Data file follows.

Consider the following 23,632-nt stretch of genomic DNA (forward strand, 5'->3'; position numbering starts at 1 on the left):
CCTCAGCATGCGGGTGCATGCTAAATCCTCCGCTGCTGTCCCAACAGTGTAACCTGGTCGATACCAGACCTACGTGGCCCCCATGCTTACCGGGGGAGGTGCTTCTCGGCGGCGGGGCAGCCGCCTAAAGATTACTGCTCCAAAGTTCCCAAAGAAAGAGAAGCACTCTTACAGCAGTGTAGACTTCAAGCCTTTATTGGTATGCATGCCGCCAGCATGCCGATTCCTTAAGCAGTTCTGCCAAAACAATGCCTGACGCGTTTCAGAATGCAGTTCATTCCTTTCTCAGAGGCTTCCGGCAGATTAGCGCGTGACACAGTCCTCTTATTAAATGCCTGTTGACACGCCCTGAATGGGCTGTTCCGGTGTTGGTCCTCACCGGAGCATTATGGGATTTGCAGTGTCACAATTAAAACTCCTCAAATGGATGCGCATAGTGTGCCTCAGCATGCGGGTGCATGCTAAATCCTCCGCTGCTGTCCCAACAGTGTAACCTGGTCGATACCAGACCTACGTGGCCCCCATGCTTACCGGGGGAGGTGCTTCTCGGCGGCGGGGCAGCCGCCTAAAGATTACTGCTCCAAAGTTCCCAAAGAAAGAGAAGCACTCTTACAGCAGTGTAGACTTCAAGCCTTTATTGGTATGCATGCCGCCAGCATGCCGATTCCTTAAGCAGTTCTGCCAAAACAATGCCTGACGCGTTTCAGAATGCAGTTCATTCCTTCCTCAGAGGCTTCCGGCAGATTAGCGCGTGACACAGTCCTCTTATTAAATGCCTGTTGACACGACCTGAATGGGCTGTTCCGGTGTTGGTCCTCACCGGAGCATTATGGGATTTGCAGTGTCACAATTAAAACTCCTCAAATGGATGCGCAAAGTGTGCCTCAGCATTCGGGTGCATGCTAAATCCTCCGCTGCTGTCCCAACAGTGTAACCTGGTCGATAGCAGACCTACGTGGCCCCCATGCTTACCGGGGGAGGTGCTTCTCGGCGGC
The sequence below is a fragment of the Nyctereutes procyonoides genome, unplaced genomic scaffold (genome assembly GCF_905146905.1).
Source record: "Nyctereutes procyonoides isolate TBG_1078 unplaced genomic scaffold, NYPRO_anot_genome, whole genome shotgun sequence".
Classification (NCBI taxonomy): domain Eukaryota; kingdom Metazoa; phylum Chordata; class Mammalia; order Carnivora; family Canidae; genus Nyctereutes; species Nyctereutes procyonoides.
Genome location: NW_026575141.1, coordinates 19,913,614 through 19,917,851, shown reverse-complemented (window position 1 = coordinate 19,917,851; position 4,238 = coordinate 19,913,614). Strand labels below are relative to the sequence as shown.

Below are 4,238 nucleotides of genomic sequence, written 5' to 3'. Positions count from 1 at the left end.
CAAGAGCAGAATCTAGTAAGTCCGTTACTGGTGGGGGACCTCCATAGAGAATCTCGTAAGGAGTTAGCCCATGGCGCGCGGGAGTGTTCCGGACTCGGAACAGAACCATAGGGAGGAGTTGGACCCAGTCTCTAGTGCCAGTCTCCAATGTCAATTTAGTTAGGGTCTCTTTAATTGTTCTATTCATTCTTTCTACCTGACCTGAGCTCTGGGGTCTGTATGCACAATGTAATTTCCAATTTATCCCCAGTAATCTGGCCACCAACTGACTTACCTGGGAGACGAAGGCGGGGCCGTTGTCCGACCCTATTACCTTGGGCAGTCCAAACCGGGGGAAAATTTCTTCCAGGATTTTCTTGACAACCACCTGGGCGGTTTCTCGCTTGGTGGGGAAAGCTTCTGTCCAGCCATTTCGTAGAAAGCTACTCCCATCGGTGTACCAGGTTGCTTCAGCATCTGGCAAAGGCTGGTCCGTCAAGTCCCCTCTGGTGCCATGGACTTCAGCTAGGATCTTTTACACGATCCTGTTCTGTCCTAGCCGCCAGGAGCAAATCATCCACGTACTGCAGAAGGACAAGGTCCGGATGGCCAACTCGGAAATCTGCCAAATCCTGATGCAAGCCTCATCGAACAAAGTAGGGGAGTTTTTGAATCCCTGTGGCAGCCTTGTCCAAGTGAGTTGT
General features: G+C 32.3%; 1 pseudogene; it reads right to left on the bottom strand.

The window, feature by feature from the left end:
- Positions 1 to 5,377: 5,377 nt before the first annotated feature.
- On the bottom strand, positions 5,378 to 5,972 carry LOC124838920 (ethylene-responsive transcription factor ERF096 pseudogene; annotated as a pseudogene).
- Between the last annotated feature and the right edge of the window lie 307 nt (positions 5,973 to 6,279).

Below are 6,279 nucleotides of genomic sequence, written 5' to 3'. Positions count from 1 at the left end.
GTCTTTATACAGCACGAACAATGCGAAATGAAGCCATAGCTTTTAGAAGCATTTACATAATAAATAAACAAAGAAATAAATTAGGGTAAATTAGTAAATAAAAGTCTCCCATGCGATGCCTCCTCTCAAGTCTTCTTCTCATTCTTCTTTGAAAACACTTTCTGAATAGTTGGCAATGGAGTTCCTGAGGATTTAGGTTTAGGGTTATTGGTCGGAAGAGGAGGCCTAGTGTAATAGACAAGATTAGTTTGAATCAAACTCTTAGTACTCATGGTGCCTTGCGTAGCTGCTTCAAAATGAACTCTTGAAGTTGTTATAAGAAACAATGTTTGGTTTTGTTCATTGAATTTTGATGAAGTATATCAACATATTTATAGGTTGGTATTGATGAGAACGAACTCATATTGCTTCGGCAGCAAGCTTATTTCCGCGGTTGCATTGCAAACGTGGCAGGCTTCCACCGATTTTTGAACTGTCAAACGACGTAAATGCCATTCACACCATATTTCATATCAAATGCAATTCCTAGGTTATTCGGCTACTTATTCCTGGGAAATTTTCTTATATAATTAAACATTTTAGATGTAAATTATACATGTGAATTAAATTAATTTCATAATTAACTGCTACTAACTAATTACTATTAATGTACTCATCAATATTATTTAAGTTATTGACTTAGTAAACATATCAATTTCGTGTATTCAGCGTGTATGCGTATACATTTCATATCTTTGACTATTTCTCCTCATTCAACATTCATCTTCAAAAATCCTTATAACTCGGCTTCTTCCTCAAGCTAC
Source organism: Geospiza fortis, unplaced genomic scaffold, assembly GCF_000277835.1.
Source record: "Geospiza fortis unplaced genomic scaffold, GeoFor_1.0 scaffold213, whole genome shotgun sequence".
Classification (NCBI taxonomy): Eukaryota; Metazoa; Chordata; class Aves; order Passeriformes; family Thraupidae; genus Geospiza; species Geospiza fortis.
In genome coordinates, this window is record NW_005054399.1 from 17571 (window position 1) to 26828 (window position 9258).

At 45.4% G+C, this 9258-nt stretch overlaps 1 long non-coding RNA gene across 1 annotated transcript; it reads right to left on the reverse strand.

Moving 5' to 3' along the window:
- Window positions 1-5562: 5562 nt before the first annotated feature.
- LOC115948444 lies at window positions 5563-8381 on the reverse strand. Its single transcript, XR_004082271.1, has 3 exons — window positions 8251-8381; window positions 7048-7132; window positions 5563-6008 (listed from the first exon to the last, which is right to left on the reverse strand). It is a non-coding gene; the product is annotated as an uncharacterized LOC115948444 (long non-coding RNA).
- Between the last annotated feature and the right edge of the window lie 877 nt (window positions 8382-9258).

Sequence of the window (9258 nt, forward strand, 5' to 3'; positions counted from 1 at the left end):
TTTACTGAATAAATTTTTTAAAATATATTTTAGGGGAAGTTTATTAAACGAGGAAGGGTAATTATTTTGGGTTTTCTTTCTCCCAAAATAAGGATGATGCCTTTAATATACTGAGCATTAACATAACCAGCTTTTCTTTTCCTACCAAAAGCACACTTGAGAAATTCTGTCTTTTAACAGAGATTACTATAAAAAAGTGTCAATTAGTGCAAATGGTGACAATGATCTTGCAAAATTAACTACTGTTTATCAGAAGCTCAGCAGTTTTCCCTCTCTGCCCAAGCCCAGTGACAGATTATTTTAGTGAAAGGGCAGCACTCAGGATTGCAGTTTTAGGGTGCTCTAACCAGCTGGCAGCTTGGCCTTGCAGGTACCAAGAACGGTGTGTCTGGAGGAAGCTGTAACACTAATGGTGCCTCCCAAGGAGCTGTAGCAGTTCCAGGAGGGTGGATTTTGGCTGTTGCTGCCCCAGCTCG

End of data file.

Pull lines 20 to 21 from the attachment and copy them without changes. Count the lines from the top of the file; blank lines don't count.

At 45.4% G+C, this 9258-nt stretch overlaps 1 long non-coding RNA gene across 1 annotated transcript; it reads right to left on the reverse strand.

Moving 5' to 3' along the window: